Purpose: Humans and guinea pigs metabolise morphine extensively, forming the isomers morphine-3-glucuronide (M3G) and morphine-6-glucuronide (M6G) in relatively similar ratios. Both metabolites are formed in the liver, and their greater polarity relative to the parent aglycone may limit their permeability across hepatic membranes. This study compared the disposition of hepatically-generated M3G and M6G in perfused livers isolated from guinea pigs.
Methods: Livers were perfused at 30 ml/min in a non-recirculating manner with Krebs bicarbonate buffer containing morphine (6 to 7 microM). Perfusing medium, venous perfusate and bile were collected at regular intervals and concentrations of morphine, M3G and M6G determined by reversed-phase HPLC.
Results: Concentrations of morphine, M3G and M6G in perfusate and the rates of biliary excretion of M3G and M6G were consistent between 20 and 50 min of perfusion. The mean (+/-s.d.) ratio for the rate of formation of M3G relative to M6G was 3.7 +/- 1.5. A mean 33 +/- 3% of morphine extracted by the liver was recovered as summed M3G and M6G. Of the M3G and M6G formed during a single passage, 19 +/- 11% and 9 +/- 9%, respectively, was excreted into bile; the values were significantly different (P = 0.002).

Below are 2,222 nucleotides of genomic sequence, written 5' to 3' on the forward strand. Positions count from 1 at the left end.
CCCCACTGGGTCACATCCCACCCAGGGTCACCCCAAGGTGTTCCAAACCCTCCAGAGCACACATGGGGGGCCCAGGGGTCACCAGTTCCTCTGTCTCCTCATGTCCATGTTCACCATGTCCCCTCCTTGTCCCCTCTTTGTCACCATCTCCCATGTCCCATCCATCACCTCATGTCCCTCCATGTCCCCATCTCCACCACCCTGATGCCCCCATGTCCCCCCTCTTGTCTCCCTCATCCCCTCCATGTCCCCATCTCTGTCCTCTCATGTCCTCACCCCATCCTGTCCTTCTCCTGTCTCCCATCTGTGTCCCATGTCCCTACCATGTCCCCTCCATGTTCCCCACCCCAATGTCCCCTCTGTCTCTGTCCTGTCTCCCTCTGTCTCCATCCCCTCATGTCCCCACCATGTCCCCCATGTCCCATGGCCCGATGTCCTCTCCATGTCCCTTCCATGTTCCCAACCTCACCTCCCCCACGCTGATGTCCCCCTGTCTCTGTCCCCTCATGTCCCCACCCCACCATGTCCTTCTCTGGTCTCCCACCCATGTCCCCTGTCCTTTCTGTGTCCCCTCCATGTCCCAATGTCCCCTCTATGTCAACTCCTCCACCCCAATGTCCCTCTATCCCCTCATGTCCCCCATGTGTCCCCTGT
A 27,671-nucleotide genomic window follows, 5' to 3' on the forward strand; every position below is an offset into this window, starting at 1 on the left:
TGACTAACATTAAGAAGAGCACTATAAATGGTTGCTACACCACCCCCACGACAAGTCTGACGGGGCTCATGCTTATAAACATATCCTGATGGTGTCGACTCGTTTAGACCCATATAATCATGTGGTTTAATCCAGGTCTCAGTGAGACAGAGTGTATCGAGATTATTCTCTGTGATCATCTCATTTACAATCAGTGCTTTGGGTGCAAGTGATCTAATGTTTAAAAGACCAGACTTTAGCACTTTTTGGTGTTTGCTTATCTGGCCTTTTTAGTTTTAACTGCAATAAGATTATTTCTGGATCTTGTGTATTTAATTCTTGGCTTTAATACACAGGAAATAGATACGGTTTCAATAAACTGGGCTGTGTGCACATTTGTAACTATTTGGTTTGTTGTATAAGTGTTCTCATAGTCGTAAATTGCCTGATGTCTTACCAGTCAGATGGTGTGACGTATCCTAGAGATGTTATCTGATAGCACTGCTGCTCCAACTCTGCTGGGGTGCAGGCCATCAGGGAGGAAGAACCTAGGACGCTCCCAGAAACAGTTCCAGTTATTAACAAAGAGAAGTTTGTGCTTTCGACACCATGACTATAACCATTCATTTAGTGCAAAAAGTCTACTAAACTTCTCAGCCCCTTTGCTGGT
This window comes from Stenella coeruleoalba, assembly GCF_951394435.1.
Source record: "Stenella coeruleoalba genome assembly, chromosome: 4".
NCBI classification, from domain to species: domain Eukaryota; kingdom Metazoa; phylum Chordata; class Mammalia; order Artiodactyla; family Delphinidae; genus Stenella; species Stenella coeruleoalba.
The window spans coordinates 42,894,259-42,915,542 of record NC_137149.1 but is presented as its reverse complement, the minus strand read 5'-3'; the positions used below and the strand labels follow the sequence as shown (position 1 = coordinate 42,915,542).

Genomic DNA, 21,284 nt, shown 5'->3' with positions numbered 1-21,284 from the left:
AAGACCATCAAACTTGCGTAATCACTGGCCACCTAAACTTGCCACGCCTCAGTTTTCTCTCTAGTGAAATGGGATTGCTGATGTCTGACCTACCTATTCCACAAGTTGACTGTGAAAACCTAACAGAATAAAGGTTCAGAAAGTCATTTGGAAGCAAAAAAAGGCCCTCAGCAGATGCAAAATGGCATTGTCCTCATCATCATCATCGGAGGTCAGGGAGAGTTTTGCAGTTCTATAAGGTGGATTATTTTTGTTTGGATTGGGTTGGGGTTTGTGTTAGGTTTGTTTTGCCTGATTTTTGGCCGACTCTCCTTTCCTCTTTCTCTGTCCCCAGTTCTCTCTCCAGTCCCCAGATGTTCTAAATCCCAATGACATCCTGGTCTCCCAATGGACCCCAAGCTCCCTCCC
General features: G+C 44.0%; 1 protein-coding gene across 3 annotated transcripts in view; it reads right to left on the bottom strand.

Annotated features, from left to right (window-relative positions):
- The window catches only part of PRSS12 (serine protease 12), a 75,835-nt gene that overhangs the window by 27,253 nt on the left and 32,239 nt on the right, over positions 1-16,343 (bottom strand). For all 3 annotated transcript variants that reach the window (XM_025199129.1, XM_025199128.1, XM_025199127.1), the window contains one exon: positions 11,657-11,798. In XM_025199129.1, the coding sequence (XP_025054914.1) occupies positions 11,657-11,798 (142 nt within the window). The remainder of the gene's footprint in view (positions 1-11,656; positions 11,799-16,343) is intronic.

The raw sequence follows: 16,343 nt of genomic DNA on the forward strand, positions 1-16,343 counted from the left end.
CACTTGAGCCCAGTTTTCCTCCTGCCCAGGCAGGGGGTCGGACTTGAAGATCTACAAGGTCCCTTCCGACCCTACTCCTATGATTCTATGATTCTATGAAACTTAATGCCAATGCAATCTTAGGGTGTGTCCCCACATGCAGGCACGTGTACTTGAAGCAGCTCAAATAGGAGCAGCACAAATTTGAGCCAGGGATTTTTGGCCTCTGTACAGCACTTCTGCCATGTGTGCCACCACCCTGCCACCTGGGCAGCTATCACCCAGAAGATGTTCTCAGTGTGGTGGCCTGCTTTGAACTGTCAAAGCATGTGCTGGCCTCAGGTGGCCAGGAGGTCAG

Conclusions: A greater fraction of hepatically-generated M3G excreted into bile compared to that for M6G reflects differences in their relative transport across sinusoidal and canalicular membranes of hepatocytes, possibly via carrier-mediated systems.